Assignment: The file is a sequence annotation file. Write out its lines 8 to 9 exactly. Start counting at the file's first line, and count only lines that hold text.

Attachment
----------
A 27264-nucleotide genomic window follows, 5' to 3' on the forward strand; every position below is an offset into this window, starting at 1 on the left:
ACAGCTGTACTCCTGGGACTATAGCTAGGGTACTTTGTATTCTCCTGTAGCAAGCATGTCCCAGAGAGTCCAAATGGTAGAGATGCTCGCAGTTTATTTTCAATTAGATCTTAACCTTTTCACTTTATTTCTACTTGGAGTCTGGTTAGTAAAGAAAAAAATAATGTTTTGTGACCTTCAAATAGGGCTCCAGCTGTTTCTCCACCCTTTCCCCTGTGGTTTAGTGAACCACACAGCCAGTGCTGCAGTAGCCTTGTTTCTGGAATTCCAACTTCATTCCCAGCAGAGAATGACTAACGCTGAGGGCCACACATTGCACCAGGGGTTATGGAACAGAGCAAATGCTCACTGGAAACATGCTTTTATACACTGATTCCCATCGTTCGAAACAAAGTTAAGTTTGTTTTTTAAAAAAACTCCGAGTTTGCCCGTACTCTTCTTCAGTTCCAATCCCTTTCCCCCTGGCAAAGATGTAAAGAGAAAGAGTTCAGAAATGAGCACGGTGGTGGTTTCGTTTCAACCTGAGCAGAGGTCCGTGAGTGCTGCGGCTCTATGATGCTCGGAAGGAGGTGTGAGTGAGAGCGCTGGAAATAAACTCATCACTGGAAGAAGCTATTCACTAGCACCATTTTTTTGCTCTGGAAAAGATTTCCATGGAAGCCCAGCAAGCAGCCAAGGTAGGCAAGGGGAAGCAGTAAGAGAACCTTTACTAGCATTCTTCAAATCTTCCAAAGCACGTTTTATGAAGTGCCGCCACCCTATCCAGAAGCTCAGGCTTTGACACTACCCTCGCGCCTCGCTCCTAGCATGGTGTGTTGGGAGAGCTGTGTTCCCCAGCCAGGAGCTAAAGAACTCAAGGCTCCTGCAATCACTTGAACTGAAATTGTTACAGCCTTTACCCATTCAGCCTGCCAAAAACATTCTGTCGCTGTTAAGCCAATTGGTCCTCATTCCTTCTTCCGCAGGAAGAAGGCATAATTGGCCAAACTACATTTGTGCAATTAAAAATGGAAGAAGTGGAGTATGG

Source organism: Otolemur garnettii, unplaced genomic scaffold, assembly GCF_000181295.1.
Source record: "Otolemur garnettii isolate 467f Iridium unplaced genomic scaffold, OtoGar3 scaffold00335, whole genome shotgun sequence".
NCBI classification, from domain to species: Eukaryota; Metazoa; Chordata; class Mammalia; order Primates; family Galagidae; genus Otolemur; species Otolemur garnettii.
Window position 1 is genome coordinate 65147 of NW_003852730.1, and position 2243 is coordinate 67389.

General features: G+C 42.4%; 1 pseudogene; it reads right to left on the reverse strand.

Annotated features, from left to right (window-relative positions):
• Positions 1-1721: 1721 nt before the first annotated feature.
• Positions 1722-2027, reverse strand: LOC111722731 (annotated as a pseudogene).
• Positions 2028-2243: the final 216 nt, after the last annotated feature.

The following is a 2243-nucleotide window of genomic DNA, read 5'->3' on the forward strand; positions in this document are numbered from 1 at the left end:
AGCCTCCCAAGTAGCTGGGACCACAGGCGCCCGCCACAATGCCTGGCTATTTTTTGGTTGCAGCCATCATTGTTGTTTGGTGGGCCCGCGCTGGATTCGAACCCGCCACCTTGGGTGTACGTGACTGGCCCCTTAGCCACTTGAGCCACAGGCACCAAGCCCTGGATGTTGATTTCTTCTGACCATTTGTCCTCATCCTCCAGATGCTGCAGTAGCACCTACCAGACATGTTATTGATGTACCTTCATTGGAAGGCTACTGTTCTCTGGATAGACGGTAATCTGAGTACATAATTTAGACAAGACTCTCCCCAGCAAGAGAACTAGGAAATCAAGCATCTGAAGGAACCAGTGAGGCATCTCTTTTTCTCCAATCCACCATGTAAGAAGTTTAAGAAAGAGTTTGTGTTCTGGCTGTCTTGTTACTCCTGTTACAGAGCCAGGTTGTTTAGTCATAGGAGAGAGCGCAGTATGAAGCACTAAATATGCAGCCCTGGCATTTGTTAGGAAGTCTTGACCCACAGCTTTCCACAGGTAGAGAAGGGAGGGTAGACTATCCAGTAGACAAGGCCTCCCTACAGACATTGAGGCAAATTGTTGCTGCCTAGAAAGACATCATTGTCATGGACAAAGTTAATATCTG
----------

Annotated features, from left to right (window-relative positions):
• Positions 1-1721: 1721 nt before the first annotated feature.